Book Launch & Discussion: Framing Muslims: Stereotyping and Representation After 9/11

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This event took place on Thursday, 22nd September 2011 in SOAS, University of London.

 

Peter Morey and Amina Yaqin launched their book, 'Framing Muslims: Stereotyping and Representation After 9/11', published by Harvard University Press, followed by a discussion with Ziauddin Sardar, chaired by journalist and broadcaster Samira Ahmed.

 

Reviews

“Absorbing, disquieting, and compelling, Framing Muslims alerts us to the new and alarming ways that, in the aftermath of 9/11, ‘Muslims’ have come to represent a political problem waiting to be solved. With clarity, urgency and forensic skill, Peter Morey and Amina Yaqin explore and celebrate ways out of ‘the frame’ while unravelling the regulatory agendas of fanatics and liberal reformers alike that are currently breathing new life into discredited stereotypes. Essential wisdom for all who care and are daring to write about Islam, racism, and the politics of commodified multiculturalism today.” — Gerald MacLean (Co-author of Britain and the Islamic World)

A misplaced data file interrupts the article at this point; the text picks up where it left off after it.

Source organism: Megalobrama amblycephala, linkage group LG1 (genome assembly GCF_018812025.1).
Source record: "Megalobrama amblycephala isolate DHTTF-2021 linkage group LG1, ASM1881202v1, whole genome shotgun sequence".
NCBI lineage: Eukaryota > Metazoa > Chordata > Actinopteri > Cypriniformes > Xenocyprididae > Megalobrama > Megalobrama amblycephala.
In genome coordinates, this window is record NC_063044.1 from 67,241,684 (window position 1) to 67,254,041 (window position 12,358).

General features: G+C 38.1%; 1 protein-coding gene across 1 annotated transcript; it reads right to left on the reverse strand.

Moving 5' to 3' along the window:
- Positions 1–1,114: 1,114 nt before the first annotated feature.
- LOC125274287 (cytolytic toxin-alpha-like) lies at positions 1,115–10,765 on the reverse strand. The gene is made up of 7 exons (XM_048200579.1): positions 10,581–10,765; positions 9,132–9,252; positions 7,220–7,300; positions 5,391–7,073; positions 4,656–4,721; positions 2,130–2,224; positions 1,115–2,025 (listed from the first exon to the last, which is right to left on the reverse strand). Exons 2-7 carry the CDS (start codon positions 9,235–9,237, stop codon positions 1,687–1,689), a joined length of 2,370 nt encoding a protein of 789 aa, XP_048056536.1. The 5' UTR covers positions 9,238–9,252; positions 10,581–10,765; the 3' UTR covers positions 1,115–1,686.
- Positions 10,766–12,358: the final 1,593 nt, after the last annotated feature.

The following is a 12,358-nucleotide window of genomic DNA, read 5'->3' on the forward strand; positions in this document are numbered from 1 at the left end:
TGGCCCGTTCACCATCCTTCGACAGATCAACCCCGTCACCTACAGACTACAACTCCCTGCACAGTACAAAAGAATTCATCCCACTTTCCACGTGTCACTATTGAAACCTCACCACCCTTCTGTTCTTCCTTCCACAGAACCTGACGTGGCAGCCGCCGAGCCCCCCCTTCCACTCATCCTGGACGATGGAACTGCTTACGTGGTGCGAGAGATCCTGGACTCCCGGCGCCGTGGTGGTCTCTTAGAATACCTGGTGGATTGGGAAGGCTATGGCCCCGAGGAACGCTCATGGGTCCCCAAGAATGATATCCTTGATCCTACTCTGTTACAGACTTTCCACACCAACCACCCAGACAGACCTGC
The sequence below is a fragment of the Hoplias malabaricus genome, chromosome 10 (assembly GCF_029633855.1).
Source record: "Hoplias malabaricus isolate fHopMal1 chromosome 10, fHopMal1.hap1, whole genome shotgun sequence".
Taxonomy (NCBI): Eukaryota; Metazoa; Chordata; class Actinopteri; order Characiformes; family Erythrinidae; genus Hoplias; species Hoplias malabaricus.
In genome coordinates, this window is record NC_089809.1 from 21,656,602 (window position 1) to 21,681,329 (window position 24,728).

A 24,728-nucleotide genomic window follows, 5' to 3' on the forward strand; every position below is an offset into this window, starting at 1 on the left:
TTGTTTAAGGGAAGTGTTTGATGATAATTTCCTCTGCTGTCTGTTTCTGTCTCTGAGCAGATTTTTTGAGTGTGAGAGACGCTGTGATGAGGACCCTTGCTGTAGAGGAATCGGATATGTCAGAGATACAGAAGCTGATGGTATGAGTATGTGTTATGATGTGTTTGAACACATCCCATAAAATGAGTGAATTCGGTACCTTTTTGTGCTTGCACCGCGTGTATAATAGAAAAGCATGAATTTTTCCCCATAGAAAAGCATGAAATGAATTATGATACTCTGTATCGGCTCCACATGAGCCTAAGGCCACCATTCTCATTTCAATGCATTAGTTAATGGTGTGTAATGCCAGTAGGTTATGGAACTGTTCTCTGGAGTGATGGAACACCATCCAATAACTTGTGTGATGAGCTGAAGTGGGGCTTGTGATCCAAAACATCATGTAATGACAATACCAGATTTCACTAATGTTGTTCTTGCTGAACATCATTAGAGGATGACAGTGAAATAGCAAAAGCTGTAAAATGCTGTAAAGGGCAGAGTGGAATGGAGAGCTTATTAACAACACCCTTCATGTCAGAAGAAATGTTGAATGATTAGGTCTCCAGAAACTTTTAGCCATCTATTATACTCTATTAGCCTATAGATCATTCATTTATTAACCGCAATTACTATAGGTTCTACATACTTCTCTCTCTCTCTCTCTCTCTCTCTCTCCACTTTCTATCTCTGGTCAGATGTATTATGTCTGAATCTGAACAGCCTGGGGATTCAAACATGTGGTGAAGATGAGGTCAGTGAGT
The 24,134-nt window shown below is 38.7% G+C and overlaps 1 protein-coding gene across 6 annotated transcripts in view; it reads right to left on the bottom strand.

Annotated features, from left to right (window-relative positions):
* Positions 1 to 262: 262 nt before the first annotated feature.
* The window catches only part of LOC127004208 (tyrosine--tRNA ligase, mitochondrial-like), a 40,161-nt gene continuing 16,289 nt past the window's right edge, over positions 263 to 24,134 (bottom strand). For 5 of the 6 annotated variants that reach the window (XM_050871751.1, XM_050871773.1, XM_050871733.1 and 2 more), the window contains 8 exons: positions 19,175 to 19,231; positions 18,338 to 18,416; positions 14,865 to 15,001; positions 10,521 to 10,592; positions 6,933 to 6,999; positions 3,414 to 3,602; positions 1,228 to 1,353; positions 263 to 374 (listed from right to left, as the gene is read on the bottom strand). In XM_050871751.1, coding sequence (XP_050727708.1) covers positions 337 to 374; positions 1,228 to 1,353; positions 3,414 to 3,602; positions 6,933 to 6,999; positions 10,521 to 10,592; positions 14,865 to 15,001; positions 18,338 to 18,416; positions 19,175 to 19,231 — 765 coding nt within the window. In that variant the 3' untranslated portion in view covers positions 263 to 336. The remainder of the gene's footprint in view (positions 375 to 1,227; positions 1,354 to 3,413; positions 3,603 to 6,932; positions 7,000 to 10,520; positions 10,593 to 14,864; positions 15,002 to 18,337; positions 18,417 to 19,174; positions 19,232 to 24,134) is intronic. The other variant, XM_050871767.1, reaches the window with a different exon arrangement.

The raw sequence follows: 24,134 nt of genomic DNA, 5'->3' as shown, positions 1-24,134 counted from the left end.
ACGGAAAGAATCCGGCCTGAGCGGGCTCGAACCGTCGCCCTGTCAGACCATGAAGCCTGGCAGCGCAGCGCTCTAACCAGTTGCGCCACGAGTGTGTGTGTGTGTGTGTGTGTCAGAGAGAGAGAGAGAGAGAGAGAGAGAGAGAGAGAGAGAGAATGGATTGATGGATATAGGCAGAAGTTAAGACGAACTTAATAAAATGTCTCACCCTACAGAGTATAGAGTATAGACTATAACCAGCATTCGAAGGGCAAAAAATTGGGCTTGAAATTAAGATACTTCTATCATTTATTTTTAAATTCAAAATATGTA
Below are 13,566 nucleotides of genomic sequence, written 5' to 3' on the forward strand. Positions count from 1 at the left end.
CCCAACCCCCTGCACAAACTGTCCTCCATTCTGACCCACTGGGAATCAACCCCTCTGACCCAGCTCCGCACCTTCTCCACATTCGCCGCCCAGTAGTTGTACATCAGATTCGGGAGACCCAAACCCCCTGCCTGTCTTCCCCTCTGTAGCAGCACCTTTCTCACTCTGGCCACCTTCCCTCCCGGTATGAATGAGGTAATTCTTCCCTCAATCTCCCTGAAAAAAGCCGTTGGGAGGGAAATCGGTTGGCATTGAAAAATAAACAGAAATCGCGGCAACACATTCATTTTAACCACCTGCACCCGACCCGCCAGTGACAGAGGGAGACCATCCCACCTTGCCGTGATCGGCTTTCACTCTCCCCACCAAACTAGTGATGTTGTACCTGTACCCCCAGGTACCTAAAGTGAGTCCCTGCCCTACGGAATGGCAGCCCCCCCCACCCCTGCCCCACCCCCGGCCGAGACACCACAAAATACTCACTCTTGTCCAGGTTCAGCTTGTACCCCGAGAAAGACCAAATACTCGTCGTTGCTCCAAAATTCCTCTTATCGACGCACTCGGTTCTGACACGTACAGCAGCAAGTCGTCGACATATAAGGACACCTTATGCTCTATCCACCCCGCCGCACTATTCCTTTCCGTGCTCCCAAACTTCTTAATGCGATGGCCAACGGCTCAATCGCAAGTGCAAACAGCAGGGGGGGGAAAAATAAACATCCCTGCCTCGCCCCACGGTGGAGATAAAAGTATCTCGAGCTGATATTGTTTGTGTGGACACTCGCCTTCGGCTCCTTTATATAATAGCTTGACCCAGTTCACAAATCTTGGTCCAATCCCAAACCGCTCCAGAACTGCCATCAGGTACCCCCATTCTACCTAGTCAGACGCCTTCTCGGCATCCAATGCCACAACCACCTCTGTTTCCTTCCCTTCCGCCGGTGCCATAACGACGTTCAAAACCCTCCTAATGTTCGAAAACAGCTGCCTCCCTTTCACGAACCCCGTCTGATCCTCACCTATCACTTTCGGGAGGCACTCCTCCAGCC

“In this rich and methodical deconstruction of the thick frame that surrounds nearly all discussions about Muslim minorities in British and American culture today, Peter Morey and Amina Yaqin have exposed the dark power of stereotyping Muslims to the light by scrutinizing everything from ‘terror’ television shows to Muslim leaders’ own stereotypes. As an example of cultural studies, the book is exemplary. As an intervention into some of the most urgent political debates of our day, it is both compelling and necessary.”— Moustafa Bayoumi (Author of How Does It Feel To Be a Problem? Being Young and Arab in America)

“Framing Muslims is an enlightening book. It is sure to make us more critical of the power and influence of media in shaping our views on Muslims and Islam. Peter Morey and Amina Yaqin deserve applause for their worthy effort.” — Joseph Richard Preville (Saudi Gazette)

“Groundbreaking...Drawing on their diverse backgrounds in English and Urdu literary and cultural studies, Morey and Yaqin examine...[how] veils, beards, men at prayer, and minarets stand in for Muslims in all their heterogeneity and complexity...[An] illuminating work.” — Claire Chambers (Times Higher Education)

 

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